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14 of 15 people found the following review helpful
5.0 out of 5 stars MADE ME LAUGH OUT LOUD
I bought Richard Wilson's last two books, and they were very funny indeed. This is the best though - great for language lovers. I laughed out of my nose at least a dozen times. Absolutely recommended!
Published on 19 Oct 2011 by Jamie Anson

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0 of 3 people found the following review helpful
2.0 out of 5 stars Not Amazed
I don't see this book as one to sit and read in long periods of time, but the entries in here that I have read just appeared to me to be unpleasant and not really that funny. From the card in the front cover, the book appears to have been edited badly too, although I'm not sure if later printed versions have been rectified.
It seems to me that the tagline for this...
Published 19 months ago by Scarf


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14 of 15 people found the following review helpful
5.0 out of 5 stars MADE ME LAUGH OUT LOUD, 19 Oct 2011
This review is from: How Not to Talk Like an Arse: 101 Modern Words That Drive You Mad (Hardcover)
I bought Richard Wilson's last two books, and they were very funny indeed. This is the best though - great for language lovers. I laughed out of my nose at least a dozen times. Absolutely recommended!
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11 of 13 people found the following review helpful
5.0 out of 5 stars Richard Wilson: a hero of our time, 15 Nov 2012
By 
GlynLuke (York UK) - See all my reviews
(TOP 500 REVIEWER)   
This review is from: How Not to Talk Like an Arse: 101 Modern Words That Drive You Mad (Hardcover)
I have at least two good friends who, when asked how they are, routinely reply:
"I`m good". They are still my friends, but only because they possess other qualities less likely to set my teeth on edge. Another chum of mine would pepper her texts to me with the highly irritating LOL, until I begged her to desist. My ears are regularly assaulted by the recent linguistic aberration "I`m loving..." and I am continually surprised that I`m still at liberty, rather than banged up for (surely justifiable) homicide after one or more of these offences to both the English language and my sensibilities.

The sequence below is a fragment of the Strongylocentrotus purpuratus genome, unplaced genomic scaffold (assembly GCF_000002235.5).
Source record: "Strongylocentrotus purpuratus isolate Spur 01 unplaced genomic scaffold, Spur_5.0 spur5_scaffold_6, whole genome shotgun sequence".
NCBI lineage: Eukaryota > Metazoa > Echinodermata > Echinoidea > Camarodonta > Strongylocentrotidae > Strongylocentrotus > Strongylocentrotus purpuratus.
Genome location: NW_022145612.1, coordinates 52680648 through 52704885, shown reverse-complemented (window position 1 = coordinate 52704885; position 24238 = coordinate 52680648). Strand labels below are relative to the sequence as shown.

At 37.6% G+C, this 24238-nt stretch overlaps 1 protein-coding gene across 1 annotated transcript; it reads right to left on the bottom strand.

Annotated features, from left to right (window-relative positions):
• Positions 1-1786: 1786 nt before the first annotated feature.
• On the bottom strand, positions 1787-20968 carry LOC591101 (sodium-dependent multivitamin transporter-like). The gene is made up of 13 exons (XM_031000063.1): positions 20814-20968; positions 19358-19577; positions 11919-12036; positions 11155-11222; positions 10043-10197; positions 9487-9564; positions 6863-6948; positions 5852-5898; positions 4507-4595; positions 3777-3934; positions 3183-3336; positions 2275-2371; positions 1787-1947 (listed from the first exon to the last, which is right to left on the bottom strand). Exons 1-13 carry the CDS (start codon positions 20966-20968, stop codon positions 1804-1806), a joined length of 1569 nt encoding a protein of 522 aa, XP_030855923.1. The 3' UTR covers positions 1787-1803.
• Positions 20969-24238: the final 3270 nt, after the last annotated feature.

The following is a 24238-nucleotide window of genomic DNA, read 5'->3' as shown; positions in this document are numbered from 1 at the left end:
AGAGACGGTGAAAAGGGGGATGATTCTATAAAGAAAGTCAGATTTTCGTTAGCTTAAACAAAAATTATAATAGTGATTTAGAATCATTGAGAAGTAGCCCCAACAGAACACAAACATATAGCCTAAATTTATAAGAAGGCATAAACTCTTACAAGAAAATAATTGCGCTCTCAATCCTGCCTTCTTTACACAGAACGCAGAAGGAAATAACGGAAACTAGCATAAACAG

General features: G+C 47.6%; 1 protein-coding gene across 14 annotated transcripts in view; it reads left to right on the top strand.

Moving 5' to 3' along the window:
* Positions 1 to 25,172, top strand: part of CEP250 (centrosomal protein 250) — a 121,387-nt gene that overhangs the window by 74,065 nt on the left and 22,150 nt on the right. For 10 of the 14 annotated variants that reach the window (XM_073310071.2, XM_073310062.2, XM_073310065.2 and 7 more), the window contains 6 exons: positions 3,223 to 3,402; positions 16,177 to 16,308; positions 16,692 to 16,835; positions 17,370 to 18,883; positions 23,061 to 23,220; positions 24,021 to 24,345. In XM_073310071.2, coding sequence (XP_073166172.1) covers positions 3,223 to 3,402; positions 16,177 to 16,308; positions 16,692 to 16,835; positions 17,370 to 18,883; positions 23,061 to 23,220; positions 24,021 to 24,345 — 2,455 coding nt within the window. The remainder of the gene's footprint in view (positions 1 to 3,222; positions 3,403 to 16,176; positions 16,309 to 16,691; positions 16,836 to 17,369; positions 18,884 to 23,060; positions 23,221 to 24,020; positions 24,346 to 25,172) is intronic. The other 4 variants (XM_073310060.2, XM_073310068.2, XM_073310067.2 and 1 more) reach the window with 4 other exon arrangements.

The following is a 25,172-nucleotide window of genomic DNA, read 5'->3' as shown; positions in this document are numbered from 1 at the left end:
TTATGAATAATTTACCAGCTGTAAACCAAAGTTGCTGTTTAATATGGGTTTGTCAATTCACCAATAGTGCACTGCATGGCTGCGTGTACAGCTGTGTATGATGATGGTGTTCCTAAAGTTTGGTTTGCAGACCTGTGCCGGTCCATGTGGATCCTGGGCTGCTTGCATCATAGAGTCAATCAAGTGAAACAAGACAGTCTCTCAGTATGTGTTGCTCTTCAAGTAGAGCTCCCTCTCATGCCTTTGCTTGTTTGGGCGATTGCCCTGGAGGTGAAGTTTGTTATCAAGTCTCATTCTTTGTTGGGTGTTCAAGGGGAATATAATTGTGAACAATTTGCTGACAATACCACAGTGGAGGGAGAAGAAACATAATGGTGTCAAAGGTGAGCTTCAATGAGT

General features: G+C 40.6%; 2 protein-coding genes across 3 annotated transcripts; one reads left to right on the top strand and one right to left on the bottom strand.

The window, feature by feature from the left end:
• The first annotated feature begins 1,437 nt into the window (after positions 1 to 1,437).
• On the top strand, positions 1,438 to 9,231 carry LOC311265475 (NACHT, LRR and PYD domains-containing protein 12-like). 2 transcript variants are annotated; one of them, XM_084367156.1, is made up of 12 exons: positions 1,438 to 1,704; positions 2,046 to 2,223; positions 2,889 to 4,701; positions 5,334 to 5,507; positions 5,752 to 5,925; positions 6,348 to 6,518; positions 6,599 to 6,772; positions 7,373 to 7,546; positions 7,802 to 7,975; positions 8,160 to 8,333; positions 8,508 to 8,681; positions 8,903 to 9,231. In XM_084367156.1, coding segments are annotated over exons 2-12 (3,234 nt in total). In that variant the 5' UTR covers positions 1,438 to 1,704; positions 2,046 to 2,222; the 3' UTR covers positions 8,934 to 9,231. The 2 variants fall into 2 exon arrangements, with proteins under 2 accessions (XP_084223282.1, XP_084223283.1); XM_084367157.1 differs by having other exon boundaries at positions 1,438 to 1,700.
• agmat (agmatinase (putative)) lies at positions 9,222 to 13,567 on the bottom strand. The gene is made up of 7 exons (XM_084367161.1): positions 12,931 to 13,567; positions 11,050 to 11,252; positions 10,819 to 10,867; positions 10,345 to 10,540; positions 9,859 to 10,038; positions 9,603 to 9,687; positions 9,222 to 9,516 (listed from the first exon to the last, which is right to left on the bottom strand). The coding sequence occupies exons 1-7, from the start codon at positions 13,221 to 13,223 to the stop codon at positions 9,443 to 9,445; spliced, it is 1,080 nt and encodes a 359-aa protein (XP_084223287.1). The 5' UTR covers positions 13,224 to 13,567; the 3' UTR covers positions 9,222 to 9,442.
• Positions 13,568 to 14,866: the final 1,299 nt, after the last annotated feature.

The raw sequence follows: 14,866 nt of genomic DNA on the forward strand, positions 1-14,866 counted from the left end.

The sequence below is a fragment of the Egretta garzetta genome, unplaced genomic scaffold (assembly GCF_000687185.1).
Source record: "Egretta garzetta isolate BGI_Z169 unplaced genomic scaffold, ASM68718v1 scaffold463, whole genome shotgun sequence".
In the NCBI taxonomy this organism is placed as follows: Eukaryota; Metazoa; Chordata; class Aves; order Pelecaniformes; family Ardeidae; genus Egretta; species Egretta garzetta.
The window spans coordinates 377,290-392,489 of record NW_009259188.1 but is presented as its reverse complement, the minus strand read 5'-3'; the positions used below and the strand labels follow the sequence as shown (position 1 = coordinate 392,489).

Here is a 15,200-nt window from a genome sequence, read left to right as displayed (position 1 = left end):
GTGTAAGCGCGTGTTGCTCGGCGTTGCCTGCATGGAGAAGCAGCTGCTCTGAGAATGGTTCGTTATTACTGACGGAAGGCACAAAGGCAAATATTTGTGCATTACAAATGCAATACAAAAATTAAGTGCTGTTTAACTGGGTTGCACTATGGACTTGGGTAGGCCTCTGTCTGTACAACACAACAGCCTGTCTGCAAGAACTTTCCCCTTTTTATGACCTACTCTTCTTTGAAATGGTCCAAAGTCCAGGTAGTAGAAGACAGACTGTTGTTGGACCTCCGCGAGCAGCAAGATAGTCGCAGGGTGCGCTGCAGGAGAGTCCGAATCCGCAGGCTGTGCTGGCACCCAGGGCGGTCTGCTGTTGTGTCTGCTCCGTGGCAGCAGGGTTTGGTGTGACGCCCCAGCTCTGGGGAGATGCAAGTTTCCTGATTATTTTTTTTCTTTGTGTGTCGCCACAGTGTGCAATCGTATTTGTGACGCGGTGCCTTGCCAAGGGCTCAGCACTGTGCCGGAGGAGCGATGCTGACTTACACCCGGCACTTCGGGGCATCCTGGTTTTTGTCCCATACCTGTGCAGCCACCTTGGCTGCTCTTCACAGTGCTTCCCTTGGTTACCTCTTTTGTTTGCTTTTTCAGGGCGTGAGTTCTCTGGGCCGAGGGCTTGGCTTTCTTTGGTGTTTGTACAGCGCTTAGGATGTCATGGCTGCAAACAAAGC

This is a book I`ve been waiting for all this century. Richard Wilson (the TV producer not the actor who embodies Victor Meldrew, though that would have made perfect sense) has done the English language and those of us who still retain a passing acquaintance with it - and who deplore, as he does, the inroads made into its versatile efficacy by buzz-words, vapid slang and ungrammatical abortions such as the all-too ubiquitous "like", "Can I get...?" and "On trend" - a great service.
That he has also written such a laugh-aloud funny book that insults all the right people, in excellent English, with righteous aplomb and a bracingly devil-may-care, unequivocal, barely restrained fury, is all the more cause for dancing in the streets.
There are 101 brief segments to the book (they are hardly chapters) each titled after the word, phrase or term the usage or misusage of which he then proceeds to demolish. There are even - oh joy - two pages devoted to `Anything Kathy Lette Says`. So it isn`t only me! I`ll leave you to discover the sheer facetious awfulness of what she says for yourself, but you won`t be disappointed. She, and her twee punnings (she puns like others breathe, yet is rarely actually funny) are skewered by Wilson in fine fashion.
On a more serious note, this 200-page book is a very real counter-charge against those who would rape and pillage our language, `dumb it down`, and generally abuse it unthinkingly, unapologetically, or - and perhaps this is the worst offence - unironically. The sheer comprehensiveness of Wilson`s tirade is impressive and, as far as I`m concerned, unarguable.
I was, however, disappointed not to find here my own bete noire: the simple word